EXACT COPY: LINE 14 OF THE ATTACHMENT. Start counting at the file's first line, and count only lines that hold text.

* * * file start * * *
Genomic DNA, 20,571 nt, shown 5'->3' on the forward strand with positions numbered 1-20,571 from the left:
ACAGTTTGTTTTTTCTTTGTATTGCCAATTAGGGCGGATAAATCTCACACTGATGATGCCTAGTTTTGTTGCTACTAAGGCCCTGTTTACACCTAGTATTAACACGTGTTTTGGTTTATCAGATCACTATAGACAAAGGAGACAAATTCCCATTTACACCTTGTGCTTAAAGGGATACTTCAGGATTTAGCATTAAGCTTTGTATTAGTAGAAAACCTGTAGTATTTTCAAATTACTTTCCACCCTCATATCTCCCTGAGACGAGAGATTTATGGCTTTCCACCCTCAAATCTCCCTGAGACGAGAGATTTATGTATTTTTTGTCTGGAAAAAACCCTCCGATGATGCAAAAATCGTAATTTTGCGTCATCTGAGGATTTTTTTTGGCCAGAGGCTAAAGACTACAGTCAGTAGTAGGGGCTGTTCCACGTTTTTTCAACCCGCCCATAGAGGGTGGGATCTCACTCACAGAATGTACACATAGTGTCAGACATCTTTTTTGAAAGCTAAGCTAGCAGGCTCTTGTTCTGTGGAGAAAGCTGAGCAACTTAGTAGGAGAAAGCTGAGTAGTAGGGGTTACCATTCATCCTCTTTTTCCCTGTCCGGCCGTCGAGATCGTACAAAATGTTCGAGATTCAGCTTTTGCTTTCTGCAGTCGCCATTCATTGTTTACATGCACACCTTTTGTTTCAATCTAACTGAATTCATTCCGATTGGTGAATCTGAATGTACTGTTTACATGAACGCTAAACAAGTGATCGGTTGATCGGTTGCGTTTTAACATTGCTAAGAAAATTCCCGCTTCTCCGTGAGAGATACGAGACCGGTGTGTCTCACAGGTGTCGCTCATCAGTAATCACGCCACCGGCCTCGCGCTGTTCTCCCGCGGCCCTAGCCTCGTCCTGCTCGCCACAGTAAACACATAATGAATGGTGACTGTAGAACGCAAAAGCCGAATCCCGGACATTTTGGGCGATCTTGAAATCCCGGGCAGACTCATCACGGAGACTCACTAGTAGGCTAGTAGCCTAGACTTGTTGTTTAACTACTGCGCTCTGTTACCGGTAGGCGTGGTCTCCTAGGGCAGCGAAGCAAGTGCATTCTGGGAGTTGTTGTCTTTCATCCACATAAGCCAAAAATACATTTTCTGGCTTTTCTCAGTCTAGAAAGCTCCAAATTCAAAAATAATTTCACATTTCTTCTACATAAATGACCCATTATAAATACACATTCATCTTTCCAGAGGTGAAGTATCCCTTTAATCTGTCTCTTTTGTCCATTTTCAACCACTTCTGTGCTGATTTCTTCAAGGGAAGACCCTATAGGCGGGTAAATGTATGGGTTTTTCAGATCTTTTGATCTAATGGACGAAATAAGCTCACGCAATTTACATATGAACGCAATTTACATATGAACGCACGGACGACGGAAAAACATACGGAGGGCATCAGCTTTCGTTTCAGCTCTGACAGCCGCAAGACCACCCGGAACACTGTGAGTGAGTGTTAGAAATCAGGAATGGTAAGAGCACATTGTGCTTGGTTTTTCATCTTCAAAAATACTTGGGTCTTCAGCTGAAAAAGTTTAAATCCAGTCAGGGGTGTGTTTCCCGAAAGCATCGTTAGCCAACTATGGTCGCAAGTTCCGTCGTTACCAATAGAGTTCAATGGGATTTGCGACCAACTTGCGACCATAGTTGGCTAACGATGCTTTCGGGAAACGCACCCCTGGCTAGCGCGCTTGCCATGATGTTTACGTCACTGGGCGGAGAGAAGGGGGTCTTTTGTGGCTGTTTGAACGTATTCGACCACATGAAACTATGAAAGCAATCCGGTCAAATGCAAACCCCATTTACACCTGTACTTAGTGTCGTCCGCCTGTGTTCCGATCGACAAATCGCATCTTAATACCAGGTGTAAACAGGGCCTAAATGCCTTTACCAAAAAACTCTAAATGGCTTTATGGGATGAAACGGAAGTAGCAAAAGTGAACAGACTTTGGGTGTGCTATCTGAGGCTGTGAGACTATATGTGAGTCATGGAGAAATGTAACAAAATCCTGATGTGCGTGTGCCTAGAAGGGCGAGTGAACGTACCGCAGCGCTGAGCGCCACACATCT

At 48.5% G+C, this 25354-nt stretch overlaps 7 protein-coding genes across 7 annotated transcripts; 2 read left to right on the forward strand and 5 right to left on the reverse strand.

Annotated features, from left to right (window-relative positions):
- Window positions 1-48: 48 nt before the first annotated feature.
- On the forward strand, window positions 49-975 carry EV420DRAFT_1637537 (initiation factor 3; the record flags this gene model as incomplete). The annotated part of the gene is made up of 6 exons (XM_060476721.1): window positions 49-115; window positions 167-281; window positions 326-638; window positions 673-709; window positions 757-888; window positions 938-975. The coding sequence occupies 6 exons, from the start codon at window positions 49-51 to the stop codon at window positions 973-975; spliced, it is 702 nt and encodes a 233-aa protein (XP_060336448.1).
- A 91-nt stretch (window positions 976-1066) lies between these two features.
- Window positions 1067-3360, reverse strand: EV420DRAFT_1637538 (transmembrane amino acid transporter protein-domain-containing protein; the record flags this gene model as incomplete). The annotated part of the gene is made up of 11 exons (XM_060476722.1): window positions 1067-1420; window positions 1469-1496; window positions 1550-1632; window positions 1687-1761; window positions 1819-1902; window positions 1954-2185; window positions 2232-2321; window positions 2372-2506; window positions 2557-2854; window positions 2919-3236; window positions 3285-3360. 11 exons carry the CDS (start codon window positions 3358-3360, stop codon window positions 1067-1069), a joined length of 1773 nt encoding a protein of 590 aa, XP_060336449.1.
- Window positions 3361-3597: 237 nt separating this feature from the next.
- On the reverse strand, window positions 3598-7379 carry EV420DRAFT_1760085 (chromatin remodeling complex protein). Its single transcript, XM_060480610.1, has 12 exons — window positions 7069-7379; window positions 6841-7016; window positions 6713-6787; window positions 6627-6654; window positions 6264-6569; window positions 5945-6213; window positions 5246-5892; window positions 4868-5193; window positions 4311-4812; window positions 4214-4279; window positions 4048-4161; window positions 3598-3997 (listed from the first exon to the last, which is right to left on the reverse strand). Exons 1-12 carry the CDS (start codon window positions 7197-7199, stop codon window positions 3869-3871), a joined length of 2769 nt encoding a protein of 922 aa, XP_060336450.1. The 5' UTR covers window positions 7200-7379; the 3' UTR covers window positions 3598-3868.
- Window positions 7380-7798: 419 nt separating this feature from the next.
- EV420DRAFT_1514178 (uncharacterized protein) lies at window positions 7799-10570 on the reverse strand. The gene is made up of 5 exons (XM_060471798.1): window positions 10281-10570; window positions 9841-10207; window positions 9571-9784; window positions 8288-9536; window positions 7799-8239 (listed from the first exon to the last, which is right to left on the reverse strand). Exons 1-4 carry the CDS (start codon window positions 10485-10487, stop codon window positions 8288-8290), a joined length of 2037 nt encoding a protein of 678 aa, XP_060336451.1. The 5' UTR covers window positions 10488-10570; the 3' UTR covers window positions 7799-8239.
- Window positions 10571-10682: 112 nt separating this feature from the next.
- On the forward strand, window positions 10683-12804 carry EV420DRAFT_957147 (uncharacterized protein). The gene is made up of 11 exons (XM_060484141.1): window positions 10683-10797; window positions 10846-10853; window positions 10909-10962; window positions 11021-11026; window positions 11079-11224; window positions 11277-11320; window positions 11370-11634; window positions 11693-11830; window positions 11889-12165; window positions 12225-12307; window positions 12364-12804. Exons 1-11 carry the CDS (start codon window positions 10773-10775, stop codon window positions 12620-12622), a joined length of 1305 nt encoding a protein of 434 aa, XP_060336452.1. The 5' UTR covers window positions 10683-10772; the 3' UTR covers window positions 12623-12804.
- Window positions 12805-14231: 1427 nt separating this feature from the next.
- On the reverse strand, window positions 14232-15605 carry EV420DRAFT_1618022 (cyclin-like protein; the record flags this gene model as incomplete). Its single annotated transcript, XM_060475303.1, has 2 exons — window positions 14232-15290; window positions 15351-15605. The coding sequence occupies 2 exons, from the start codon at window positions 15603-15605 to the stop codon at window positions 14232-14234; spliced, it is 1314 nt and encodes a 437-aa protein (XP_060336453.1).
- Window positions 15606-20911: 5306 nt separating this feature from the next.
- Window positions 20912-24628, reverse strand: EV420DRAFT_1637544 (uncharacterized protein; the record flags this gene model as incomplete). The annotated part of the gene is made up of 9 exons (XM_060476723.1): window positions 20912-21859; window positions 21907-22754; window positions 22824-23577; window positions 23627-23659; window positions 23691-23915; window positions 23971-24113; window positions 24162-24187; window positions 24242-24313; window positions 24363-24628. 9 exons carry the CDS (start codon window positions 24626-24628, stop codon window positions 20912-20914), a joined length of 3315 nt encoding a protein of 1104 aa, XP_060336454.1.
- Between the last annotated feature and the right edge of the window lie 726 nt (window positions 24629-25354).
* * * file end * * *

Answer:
- On the forward strand, window positions 10683-12804 carry EV420DRAFT_957147 (uncharacterized protein). The gene is made up of 11 exons (XM_060484141.1): window positions 10683-10797; window positions 10846-10853; window positions 10909-10962; window positions 11021-11026; window positions 11079-11224; window positions 11277-11320; window positions 11370-11634; window positions 11693-11830; window positions 11889-12165; window positions 12225-12307; window positions 12364-12804. Exons 1-11 carry the CDS (start codon window positions 10773-10775, stop codon window positions 12620-12622), a joined length of 1305 nt encoding a protein of 434 aa, XP_060336452.1. The 5' UTR covers window positions 10683-10772; the 3' UTR covers window positions 12623-12804.